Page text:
The real culprit here is the belief by upper management at Cisco that they were immune to any slowdown and that by upping the pressure on their sales teams, they could make up the ANY deficit. With their building boom and hiring binge, Cisco management did not manage their growth in a manner that was consistent with the fiscally conservative heritage that they started from during the John Morgridge tenor at Cisco.

This situation looks alot like the IBM of the late 70's and early 80's. Invicible and Arrogant.
But look what happened to IBM in the late 80's and early 90's.

IBM remade their entire company. Cisco's challenge will be to see if they can make the hard choices necessary for them to remake themselves to the lean mean company that they were during the growth days..

photonic
photonic
12/4/2012 | 8:31:33 PM
re: Cisco Socked with Shareholder Suits

This article is the biggest piece of junk you will find any where. All the article does is paste stuff from the lawsuit and pass it off as if hell is breaking loose. PLEASE! Give me a break!

Any lawsuit ever filed against any company after their stock price is depressed reads exactly identical. If you have guts, why don't you paste material from the lawsuits against other companies?

Cisco's write offs, vendor financing deals, bad debts, defaults etc are all a small percentage when compared to the revenue and cash flow they generate.

Compare these same items as a percentage of revenues and cash flows for companies like Sycamore, Redback and other light reading darlings and you will notice that they are in bigger hole than light reading believes they are.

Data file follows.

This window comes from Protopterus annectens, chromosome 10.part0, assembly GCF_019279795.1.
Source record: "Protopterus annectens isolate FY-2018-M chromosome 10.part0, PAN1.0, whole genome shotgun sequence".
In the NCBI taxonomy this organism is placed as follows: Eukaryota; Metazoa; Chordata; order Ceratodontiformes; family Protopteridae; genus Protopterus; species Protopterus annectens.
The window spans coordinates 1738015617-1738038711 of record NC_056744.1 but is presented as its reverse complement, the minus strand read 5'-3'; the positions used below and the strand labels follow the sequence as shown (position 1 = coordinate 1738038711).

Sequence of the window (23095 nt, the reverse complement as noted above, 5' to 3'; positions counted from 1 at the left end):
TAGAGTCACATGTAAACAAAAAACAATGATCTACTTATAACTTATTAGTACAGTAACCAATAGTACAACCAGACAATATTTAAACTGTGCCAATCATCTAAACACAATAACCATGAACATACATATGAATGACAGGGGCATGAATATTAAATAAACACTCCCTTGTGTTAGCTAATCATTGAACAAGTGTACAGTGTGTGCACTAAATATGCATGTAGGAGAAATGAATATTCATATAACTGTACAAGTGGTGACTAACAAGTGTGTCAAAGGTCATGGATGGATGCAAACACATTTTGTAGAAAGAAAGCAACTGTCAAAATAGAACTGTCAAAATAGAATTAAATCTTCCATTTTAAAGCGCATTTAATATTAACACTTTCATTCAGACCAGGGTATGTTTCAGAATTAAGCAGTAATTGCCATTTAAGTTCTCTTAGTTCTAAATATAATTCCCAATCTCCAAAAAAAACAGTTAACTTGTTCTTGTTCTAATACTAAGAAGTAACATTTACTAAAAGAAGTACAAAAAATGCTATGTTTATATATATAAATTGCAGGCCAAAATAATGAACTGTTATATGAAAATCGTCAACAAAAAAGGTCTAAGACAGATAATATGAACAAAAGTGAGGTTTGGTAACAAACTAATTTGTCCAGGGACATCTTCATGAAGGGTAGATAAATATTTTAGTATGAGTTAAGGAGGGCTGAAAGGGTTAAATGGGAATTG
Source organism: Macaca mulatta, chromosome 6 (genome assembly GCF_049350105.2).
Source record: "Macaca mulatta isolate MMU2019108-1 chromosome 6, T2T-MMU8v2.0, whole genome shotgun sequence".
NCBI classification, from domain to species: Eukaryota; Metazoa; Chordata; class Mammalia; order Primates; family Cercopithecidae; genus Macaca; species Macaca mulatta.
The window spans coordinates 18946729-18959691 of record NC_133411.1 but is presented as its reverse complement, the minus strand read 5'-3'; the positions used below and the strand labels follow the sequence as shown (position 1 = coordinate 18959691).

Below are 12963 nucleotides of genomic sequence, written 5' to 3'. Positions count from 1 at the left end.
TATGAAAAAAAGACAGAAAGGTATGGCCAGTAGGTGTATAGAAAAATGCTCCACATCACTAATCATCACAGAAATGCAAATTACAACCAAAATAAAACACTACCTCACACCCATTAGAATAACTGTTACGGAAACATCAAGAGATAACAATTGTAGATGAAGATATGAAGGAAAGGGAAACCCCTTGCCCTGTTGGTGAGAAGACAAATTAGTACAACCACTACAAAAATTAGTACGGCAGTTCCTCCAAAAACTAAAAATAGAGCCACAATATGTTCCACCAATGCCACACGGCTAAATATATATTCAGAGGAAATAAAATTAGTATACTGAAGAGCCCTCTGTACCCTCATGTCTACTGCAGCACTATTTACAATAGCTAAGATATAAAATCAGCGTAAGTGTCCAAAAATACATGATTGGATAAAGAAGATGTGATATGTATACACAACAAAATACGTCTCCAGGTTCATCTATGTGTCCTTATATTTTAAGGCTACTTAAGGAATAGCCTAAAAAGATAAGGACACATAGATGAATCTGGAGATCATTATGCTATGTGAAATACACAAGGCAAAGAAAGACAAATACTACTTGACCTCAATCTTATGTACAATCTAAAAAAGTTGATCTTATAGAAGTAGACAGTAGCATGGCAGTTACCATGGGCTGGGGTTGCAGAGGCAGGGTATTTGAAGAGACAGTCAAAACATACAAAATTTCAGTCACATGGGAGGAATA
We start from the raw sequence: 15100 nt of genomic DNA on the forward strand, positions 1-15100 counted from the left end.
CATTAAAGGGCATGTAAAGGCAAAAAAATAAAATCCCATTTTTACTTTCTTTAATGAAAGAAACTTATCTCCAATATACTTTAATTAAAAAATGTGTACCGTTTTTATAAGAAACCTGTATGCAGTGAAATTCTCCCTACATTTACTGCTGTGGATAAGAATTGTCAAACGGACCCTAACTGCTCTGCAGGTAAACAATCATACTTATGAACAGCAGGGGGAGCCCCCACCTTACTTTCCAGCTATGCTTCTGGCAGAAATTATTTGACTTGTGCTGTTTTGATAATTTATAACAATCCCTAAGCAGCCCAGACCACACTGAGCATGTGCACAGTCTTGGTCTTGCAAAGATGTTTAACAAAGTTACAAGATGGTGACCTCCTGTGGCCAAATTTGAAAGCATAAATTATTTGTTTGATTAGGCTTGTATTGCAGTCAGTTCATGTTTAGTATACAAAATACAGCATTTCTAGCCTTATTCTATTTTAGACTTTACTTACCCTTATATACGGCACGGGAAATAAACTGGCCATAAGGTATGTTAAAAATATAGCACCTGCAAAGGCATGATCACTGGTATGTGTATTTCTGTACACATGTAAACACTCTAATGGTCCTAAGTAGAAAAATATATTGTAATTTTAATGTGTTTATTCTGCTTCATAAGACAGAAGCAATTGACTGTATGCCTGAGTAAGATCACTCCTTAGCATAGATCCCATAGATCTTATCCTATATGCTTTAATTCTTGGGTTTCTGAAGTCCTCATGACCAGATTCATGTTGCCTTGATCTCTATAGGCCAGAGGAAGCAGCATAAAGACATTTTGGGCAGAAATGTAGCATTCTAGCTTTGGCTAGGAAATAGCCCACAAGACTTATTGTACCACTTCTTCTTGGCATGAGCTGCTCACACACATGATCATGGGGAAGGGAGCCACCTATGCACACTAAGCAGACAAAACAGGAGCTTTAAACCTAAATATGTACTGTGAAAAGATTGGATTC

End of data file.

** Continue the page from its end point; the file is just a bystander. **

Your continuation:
I will bet a lawsuit is coming against Sycamore, which is much deserved that the one against Cisco. I will wait and see if Maggie has the guts to write a similar scathing piece of junk against them.

Maggie, you don't even understand the accounting stuff and yet you write an article on it as though you are a leading expert. All you did is paste stuff from the lawsuit that these wall street lawyers filed. Guess what these lawyers' sole reason for existence is? To file lawsuits like this.

Get real folks.

Belzebutt
Belzebutt
12/4/2012 | 8:31:31 PM
re: Cisco Socked with Shareholder Suits
Didn't LR write about the Nortel lawsuits? And so what if they "copy/paste" from the lawsuit, the article clearly says "alleged". Give me a break, how are you supposed to write an article on a subject if every time you have to make sure to cover all the other possible subjects. Would you like her to include Cisco's balance sheet in every article?
cfaller
cfaller
12/4/2012 | 8:31:31 PM
re: Cisco Socked with Shareholder Suits
I heard this morning that a Cisco executive was arrested by the FBI for embezzlement of $10M.

I'm hoping LR will check their sources and report this. I can't wait to see the message boards light up with Cisco shareholders going through the roof!